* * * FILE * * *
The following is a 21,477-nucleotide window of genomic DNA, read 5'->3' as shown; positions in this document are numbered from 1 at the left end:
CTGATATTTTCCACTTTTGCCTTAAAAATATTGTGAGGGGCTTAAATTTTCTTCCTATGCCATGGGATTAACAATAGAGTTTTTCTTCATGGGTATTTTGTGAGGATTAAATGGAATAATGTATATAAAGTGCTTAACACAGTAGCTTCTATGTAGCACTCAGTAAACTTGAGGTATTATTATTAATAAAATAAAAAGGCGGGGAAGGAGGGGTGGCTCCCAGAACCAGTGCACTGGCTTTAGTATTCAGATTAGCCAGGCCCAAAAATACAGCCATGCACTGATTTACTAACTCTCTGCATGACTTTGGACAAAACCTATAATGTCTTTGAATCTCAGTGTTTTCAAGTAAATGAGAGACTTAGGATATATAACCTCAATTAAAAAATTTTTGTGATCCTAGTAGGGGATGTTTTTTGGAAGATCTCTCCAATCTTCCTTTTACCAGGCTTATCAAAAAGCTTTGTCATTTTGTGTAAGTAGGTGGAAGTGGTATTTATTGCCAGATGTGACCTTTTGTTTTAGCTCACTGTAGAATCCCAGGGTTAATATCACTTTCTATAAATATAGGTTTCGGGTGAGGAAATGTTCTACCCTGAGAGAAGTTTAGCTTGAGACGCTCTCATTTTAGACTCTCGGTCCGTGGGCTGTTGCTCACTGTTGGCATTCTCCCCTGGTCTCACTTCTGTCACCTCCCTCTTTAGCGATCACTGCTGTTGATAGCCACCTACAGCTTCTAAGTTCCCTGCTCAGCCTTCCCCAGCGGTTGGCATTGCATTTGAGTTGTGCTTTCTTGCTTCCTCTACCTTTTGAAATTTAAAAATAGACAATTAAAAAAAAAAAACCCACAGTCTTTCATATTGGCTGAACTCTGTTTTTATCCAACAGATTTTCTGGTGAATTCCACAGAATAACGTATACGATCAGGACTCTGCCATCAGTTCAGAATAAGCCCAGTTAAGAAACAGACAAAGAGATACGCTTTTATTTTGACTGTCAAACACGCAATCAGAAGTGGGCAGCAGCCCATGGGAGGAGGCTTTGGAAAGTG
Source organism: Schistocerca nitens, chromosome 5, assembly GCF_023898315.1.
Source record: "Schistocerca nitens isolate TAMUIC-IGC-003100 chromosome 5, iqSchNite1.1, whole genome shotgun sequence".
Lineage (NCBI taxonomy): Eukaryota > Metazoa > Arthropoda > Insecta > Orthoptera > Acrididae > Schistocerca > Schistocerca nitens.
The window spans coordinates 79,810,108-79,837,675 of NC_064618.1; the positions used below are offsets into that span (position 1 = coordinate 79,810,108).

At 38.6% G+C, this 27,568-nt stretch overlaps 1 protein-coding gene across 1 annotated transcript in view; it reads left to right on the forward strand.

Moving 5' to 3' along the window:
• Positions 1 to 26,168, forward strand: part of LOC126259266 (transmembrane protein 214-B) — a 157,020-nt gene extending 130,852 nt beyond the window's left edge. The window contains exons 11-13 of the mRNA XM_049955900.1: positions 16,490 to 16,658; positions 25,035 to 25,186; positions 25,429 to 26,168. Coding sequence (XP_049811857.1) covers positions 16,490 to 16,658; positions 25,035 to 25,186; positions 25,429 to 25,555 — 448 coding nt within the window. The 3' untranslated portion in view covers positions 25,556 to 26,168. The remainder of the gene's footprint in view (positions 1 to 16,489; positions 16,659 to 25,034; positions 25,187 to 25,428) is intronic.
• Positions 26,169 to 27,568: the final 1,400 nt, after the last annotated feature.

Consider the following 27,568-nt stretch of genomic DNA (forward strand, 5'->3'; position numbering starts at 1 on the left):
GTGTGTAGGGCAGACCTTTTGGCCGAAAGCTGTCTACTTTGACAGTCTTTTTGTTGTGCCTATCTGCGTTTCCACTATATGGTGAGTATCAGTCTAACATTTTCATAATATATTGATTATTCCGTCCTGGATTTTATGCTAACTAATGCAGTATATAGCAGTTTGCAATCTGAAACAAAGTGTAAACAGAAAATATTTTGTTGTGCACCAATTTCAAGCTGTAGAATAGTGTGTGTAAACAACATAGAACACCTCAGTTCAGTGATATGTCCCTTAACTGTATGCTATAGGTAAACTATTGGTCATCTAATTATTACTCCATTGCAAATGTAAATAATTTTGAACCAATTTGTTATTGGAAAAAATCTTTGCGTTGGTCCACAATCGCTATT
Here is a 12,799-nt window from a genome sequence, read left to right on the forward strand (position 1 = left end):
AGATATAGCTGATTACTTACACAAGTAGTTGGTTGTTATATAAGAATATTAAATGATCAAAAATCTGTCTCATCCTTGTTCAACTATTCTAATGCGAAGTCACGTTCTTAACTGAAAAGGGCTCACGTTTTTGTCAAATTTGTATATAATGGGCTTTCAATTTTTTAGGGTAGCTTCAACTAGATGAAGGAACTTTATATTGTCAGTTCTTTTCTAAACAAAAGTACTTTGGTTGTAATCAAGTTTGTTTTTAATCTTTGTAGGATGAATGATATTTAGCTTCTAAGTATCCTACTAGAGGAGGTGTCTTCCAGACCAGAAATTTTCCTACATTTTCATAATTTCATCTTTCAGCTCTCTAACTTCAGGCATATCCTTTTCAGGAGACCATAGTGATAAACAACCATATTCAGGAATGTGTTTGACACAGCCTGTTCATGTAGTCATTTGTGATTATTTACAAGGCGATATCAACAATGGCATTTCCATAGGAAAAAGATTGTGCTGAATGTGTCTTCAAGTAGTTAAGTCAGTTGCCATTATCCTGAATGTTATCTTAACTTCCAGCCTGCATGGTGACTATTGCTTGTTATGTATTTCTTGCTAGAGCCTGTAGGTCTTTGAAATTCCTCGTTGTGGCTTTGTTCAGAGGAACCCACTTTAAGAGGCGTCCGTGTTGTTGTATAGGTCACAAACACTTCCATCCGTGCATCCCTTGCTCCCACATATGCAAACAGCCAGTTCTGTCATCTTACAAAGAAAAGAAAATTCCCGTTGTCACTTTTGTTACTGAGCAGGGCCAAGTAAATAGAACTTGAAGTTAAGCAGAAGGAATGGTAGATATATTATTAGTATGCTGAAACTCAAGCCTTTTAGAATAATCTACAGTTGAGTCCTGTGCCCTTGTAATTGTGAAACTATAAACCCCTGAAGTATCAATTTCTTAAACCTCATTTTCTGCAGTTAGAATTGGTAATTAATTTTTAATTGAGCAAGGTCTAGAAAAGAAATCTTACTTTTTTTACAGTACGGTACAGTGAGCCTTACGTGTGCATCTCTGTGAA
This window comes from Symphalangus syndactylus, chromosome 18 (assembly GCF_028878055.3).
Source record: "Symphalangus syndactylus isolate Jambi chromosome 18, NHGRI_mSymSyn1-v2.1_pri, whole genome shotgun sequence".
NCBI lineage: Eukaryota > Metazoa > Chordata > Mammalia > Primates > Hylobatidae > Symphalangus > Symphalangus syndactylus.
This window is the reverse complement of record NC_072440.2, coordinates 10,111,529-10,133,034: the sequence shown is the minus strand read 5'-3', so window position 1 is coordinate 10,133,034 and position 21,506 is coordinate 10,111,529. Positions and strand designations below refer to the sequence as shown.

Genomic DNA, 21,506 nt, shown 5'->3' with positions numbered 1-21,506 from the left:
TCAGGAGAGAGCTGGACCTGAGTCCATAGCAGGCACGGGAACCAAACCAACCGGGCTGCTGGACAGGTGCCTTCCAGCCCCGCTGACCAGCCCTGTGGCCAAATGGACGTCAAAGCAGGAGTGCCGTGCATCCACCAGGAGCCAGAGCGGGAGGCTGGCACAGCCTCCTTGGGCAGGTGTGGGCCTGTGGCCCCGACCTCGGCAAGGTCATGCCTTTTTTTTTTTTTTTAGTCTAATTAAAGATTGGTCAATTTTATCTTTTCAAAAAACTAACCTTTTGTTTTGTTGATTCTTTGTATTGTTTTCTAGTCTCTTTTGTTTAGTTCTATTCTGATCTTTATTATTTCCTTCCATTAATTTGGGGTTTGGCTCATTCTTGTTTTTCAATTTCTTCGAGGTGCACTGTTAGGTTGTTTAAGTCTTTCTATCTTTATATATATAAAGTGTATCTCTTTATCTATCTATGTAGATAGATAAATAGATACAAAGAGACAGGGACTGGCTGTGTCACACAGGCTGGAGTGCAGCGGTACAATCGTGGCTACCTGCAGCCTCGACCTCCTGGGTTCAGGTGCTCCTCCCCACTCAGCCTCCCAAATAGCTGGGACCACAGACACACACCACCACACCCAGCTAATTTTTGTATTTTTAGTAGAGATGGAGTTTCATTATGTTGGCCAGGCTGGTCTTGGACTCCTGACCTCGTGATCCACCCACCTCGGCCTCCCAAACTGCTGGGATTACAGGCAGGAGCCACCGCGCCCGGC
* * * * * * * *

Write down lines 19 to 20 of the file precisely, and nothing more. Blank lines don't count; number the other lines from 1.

Genomic DNA, 21,506 nt, shown 5'->3' with positions numbered 1-21,506 from the left:
TCAGGAGAGAGCTGGACCTGAGTCCATAGCAGGCACGGGAACCAAACCAACCGGGCTGCTGGACAGGTGCCTTCCAGCCCCGCTGACCAGCCCTGTGGCCAAATGGACGTCAAAGCAGGAGTGCCGTGCATCCACCAGGAGCCAGAGCGGGAGGCTGGCACAGCCTCCTTGGGCAGGTGTGGGCCTGTGGCCCCGACCTCGGCAAGGTCATGCCTTTTTTTTTTTTTTTAGTCTAATTAAAGATTGGTCAATTTTATCTTTTCAAAAAACTAACCTTTTGTTTTGTTGATTCTTTGTATTGTTTTCTAGTCTCTTTTGTTTAGTTCTATTCTGATCTTTATTATTTCCTTCCATTAATTTGGGGTTTGGCTCATTCTTGTTTTTCAATTTCTTCGAGGTGCACTGTTAGGTTGTTTAAGTCTTTCTATCTTTATATATATAAAGTGTATCTCTTTATCTATCTATGTAGATAGATAAATAGATACAAAGAGACAGGGACTGGCTGTGTCACACAGGCTGGAGTGCAGCGGTACAATCGTGGCTACCTGCAGCCTCGACCTCCTGGGTTCAGGTGCTCCTCCCCACTCAGCCTCCCAAATAGCTGGGACCACAGACACACACCACCACACCCAGCTAATTTTTGTATTTTTAGTAGAGATGGAGTTTCATTATGTTGGCCAGGCTGGTCTTGGACTCCTGACCTCGTGATCCACCCACCTCGGCCTCCCAAACTGCTGGGATTACAGGCAGGAGCCACCGCGCCCGGC